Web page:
Continual Crises


It is an unhealthy way of life. God has made us all fairly resilient and most of us can manage some tough times here and there without suffering any permanent damage. But when crisis follows crisis and stress follows stress, we can sink under the weight of continual trauma. We owe it to ourselves to be like Naomi, to seek for ourselves a place of rest and security that will endure.


For Ruth it involved going down to the threshing floor where Boaz was sleeping, lying down at his feet, and then, asking him to marry her. It is unlikely that any of us will find (or should attempt to find) rest in that fashion. But the principle still holds: we should all seek rest for ourselves. We cannot merely pray for it. We probably are going to need to do some things under God’s direction.


It could be as simple as finding a good job that pays well, which will enable us to pay our bills on time and keep us from constantly fretting over having enough money to feed ourselves. It may involve going to college or enrolling in a trade school. But God's rest for us involves more than just money. It involves those blessings that will enable us to enjoy our lives and have enjoyable days, one following another. Some marriages produce this; others work in the very opposite fashion. Where there is love, respect, and affection in relationships, we are far more likely to enjoy rest and develop day to day routines and rhythms which are pleasant and comfortable. Proverbs says: "Better is a dry morsel with quietness, than a house full of feasting with strife." (Proverbs 17:1). A home where Mom and Dad constantly fight with each other, and where children learn early to express their anger freely and often is not a place of rest.


Prioritizing Rest


In order for us to have rest in our homes and in our lives, we must seek that rest, and if we are to seek it, we must value it. Just like Naomi saw rest for Ruth as a necessity, even to the point of telling her to do something that women almost never did, we, too, must so prioritize a life of rest, stability and peace that we will do whatever we can legitimately do to obtain it. And of course, we must pray for it.


Stability is much preferred over instability. Orderly, peaceful lives where we can establish positive, godly, pleasant routines and relationships make for fruitfulness and contentment. Such a life is worth the price (or prices) we must pay. Discipline, hard work, conservative financial practices, biting our tongue when we want to lash out, allowing ourselves to be inconvenienced by the wants and needs of our loved ones, healthy eating, exercise, living responsibly, acting prudently – all these are a part of the price for stability and a life of rest and security. They do not guarantee that we will not have some painful and scary seasons arising in our lives. But they make it far more likely that those times will be temporary, and that the majority of our days will not be filled with dramas and crises. We do our best to control what we can, and we trust God with the rest.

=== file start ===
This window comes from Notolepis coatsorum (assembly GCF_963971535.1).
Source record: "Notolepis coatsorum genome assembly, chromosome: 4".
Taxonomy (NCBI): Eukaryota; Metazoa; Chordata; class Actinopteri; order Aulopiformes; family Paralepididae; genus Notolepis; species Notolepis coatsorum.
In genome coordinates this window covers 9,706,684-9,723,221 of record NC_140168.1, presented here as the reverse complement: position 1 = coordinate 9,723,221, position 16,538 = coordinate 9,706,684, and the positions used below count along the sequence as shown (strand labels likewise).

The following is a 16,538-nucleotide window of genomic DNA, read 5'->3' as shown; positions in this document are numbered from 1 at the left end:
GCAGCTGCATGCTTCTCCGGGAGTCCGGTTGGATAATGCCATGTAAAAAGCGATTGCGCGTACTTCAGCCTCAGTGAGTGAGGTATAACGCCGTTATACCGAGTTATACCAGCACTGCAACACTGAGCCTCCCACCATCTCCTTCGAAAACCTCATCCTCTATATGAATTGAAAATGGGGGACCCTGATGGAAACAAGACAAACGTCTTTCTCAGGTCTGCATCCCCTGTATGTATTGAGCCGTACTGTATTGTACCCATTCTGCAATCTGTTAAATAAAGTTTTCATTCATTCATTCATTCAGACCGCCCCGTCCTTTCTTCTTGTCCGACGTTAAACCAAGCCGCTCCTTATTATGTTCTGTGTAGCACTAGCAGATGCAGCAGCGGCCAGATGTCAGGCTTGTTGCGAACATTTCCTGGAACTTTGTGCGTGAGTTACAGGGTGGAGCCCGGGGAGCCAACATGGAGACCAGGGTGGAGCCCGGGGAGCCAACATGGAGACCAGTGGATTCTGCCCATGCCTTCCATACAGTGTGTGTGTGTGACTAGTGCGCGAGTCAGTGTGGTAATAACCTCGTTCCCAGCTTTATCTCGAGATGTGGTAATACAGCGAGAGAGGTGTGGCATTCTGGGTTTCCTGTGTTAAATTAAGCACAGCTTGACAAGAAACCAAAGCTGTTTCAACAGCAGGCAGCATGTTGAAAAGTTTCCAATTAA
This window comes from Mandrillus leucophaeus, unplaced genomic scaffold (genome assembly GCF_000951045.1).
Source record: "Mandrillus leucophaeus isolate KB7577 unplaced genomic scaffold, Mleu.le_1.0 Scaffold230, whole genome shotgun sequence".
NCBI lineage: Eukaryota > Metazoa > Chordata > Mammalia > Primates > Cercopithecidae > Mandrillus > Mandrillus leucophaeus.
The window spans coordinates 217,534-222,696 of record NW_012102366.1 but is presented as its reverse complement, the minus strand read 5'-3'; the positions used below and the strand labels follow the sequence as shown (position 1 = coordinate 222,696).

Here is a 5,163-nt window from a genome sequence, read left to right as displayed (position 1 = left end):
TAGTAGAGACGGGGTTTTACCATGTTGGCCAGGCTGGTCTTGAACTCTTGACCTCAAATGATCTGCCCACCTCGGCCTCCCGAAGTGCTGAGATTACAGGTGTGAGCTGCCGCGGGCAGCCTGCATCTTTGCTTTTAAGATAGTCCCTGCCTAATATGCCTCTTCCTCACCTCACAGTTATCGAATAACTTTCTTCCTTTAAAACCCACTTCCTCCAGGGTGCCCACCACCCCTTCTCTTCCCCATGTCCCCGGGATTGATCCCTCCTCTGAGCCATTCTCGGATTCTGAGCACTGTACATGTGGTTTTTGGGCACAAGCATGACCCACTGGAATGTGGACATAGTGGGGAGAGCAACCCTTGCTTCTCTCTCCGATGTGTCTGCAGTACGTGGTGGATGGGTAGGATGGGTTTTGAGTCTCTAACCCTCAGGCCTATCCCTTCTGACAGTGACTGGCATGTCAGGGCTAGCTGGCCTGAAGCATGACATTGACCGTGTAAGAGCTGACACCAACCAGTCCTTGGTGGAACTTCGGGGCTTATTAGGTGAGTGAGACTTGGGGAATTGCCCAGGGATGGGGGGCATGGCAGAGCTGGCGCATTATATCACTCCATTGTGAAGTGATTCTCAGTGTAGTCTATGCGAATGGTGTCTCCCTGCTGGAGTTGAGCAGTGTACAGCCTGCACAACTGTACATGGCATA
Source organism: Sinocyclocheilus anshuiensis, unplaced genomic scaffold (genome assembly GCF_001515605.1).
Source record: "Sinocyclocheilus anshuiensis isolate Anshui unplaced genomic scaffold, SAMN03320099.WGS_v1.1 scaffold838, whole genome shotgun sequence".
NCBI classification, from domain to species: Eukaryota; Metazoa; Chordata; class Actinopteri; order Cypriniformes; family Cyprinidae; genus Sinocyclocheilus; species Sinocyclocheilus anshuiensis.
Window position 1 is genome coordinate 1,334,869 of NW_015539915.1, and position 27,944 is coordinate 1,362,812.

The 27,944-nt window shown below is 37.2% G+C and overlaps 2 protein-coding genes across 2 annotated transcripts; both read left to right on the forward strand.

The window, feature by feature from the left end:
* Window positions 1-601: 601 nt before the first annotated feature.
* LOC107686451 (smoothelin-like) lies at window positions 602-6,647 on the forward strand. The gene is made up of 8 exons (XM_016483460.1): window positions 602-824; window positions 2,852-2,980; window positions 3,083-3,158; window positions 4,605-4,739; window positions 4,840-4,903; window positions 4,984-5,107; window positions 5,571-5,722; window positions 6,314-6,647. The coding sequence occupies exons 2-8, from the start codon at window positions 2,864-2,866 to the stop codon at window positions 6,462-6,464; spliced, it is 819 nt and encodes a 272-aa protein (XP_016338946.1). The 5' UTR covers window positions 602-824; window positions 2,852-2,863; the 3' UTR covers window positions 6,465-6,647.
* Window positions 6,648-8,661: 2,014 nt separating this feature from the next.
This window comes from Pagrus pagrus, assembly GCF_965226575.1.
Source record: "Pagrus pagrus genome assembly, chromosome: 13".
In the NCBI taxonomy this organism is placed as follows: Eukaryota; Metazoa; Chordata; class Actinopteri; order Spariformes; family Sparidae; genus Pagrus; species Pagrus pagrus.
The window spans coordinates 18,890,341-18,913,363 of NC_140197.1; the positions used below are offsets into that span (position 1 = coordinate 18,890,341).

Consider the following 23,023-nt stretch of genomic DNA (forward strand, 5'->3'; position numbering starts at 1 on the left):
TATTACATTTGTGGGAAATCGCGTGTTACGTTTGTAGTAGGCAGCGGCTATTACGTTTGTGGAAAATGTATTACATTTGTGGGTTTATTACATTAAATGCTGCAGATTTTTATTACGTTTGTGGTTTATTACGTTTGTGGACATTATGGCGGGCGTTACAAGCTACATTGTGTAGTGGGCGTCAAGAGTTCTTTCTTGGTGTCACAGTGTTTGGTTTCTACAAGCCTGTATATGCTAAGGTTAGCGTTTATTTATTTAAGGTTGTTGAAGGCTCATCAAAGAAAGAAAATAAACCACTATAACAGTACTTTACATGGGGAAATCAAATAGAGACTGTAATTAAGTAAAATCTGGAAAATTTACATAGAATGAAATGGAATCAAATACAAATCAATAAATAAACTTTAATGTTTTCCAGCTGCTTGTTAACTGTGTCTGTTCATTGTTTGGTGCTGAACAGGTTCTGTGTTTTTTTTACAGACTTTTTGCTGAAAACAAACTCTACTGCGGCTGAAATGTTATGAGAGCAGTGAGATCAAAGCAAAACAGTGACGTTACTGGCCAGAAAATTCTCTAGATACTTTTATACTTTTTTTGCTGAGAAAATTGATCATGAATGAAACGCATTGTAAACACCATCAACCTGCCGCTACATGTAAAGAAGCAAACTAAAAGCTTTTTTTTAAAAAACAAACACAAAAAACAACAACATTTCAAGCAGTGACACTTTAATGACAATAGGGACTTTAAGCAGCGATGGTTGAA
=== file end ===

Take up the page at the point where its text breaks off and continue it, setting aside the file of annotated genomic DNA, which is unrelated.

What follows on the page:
Security of the Soul


Up until now we have been looking at rest and security in a physical sense, but the ultimate rest goes much deeper than this. All of us live in a state of spiritual unrest until we find our rest in Jesus Christ, who tells us: "Come to Me, all you who labor and are heavy laden, and I will give you rest." (Matthew 11:28).


No matter how well-organized your life, no matter how financially secure you are, regardless of how responsibly you live, if you have not come running to Jesus Christ for the saving of your soul, you are living in a precarious position. And even though you may not consciously recognize your danger, your spirit will know it, and you will experience a strange uneasiness throughout your life. If you fill your days with noise and excitement and fun and a quest for money, you may be able to drown out and override this uneasiness most of the time, but in your quiet moments it will return. As good as things are with you, as carefully as you have been in planning and organizing every detail of your life, something is not quite right.


And of course, that is precisely the case. You are still living in a sinful and selfish state. You are outside of Christ and without hope. You may have rest and security in the physical realm, but in the spiritual realm there is turmoil. To use Biblical terms, you are "without God and without hope;" you are "children of wrath" and "vessels for dishonor." The good news is that all of this can be changed in an instant. You can be transformed from vessels of wrath to vessels of mercy, from sons of disobedience to children of the Heavenly Father, destined to live forever with God in heaven.


Here is the ultimate rest; this is the security of the soul, that place of dwelling in the secret place of the Most High, abiding under the shadow of the Almighty. It comes through Jesus, as a result of His death on the cross for our sins and His resurrection three days later. As the old hymn declares: "Perfect submission, all is at rest. I in my Savior am happy and blessed," and that rest endures forever. Run to Jesus, believe on Him, and receive eternal life – and rest.